‘The World’s Most Spectacular Bridges’ including San Fran's Golden Gate BridgeNATIONAL GEOGRA
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‘The World’s Most Spectacular Bridges’ have been revealed

The bridges to make ‘The World’s Most Spectacular Bridges’ list have been crowned by National Geographic Travel.There are 12 included from around world that are sure to have adventure-seekers, engineers, bikers and romantics checking them off their bucket lists.From the fairytale-esque Die Rakotzbrucke in Kromlau, Germany to the Bridge of Sighs in Venice, Italy – would you pay these bridges a visit?

Die Rakotzbruck, Kromlau, Germany

Nicknamed the ‘Devil’s Bridge’, the 19th century bridge is nestled in the fairytale setting of Kromlau Park.

Commissioned by Friedrich Hermann Rotschke in 1860, the bridge has become a spectacle amongst the park’s visitors as its specific design creates a circle when its reflected in the water below.

‘The World’s Most Spectacular Bridges’ including San Fran's Golden Gate BridgeNATIONAL GEGRA
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The World’s Most Spectacular Bridges: Die Rakotzbruck, Kromlau, Germany

From the fairytale-esque Die Rakotzbrucke in Kromlau, Germany to the Bridge of Sighs in Venice, Italy – would you pay these bridges a visit?

Rolling Bridge, London, England

Paddington Basin isn’t like any ordinary office development in the capital. Created in 2004, Heatherwick Studio’s Rolling Bridge gives city commuters and tourists access to the Grand Union Canal.

The bridge’s eerily quiet hydraulics were inspired by Stan Winston’s animatronic dinosaur tails from the film Jurassic Park, writes Caitlin Atherton for National Geographic.

The bridge mimics a caterpillar unravelling after opening to let boat traffic through.

Inca Rope Bridge, Akpurimac River, Peru

Known as Q’eswachaka, the bridge is among the last handwoven Incan bridges.

It’s made of woven grass and spans a massive 118 feet, hanging 60 feet above the river.

Every June, local bridge builders gather to untie the existing bridge and weave a new one out of local ishu grass. A traditional song and dance then takes place.

‘The World’s Most Spectacular Bridges’ including San Fran's Golden Gate BridgeNATIONAL GEOGRA
IC

The World’s Most Spectacular Bridges: Rolling Bridge, London, England

‘The World’s Most Spectacular Bridges’ including San Fran's Golden Gate BridgeNATIONAL GEOGRA
IC

The World’s Most Spectacular Bridges: Stepping Stone Bridge, Fenghuang, China

Charles Kuonen Suspension Bridge, Zermatt, Switzerland

Located in Randa, the bridge is the longest hanging bridge for pedestrian use in the world.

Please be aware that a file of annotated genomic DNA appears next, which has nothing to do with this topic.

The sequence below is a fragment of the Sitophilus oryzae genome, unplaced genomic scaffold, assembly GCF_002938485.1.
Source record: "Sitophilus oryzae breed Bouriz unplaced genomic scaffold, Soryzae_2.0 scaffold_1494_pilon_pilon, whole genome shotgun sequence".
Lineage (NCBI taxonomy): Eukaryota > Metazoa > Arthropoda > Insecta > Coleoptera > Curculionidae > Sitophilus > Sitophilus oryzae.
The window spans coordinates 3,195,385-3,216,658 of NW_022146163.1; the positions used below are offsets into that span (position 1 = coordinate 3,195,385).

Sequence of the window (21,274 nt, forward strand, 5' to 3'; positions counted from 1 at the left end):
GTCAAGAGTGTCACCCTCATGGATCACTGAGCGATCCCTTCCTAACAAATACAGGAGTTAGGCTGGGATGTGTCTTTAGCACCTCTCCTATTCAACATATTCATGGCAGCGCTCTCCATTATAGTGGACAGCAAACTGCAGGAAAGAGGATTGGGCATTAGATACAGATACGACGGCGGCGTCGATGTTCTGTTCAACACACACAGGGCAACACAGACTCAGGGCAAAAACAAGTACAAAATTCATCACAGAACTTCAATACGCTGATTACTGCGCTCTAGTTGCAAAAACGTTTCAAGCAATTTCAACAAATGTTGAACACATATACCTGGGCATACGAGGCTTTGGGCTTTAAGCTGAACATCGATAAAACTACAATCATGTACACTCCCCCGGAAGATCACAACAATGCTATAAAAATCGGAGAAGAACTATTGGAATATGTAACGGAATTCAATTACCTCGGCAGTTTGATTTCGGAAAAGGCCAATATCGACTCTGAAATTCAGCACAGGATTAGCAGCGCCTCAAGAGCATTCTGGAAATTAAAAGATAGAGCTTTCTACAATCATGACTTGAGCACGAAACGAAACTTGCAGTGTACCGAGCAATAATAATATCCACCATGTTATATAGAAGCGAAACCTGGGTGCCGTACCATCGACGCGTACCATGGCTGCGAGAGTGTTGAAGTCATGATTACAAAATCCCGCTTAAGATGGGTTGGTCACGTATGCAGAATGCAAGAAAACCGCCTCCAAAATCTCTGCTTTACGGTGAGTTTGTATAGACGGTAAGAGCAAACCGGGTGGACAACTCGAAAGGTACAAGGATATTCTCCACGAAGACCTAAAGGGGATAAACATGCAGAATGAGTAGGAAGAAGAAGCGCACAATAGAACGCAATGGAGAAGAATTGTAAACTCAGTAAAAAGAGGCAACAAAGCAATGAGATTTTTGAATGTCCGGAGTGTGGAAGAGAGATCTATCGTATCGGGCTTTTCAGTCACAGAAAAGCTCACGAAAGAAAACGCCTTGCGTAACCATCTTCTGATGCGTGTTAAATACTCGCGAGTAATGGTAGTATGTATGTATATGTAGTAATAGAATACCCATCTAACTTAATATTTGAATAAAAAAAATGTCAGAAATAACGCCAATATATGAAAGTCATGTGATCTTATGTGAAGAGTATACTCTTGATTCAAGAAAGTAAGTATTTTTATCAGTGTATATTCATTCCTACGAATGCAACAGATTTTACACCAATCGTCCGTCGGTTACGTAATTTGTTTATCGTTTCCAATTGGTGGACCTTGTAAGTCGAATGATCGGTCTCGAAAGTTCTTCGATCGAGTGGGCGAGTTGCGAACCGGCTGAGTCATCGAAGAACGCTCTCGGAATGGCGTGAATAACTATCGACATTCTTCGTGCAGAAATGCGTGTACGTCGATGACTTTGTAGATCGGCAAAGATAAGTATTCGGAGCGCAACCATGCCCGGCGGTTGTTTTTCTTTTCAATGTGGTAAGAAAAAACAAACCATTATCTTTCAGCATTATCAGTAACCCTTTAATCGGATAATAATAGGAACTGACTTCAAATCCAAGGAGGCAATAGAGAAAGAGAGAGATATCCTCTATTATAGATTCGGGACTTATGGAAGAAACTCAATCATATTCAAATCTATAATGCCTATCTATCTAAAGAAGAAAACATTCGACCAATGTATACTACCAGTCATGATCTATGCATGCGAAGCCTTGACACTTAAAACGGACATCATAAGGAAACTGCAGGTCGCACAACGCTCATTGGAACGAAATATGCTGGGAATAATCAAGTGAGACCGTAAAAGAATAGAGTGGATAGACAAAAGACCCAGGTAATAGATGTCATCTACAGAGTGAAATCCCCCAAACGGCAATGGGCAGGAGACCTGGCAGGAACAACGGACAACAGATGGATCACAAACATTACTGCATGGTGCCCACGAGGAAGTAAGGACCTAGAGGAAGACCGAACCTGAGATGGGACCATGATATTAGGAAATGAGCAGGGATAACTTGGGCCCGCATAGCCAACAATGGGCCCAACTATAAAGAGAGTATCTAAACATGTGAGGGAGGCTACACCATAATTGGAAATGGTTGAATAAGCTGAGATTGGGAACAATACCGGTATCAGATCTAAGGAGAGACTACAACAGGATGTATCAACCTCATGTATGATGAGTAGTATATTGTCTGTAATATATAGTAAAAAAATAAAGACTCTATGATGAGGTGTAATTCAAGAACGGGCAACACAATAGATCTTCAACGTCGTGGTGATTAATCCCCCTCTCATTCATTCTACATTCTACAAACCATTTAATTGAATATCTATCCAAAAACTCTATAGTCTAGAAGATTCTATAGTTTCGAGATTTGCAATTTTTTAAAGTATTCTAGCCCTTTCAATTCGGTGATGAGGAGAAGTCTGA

It offers hikers a jaw-dropping experience, spanning 494 metres and running 85 metres above ground level at its highest point.

While the bridge is free to access, it may be one for those afraid of heights to avoid as you can se through the grating you walk along.

Golden Gate Bridge, San Francisco, California

Carrying both US Route 101 and California State Route 1 across the strait, the suspension bridge has been been declared one of the Wonders of the Modern World by the American Society of Civil Engineers.

Rather than walking along the bridge sidewalk you can now enjoy a bird’s-eye view of the bridge from Hawk Hill’s new trail or while whale watching on a deck trampoline as you sail beneath the bridge at sunset.

‘The World’s Most Spectacular Bridges’ including San Fran's Golden Gate BridgeNATIONAL GEOGRA
IC

The World’s Most Spectacular Bridges: Bridge of Sighs, Venice, Italy

Stepping Stone Bridge, Fenghuang, China

Made of cut and sunken stones, the bridge stretches across the Tuojiang River in China’s Phoenix Ancient Town.

It may be a challenge for some walkers, but the surrounding views have been described as second to none.

Living Root Bridge, Nongriat, India

Like the name suggests, the bridge it made out of Indian rubber tree roots and is said to be able to support the weight of 50 people at once.

The double-decker bridge is soon to be a triple-decker one and is expected to survive several hundred more years.

Bridge of Sighs, Venice, Italy

Passing over the Rio di Palazzo, the bridge is made of white limestone and was the last view of Venice that convicts saw before their imprisonment.

The bridge’s name was given by the poet Lord Byron to suggest that prisoners would sigh at their final view of beautiful Venice through the window before being taken down to their cells.

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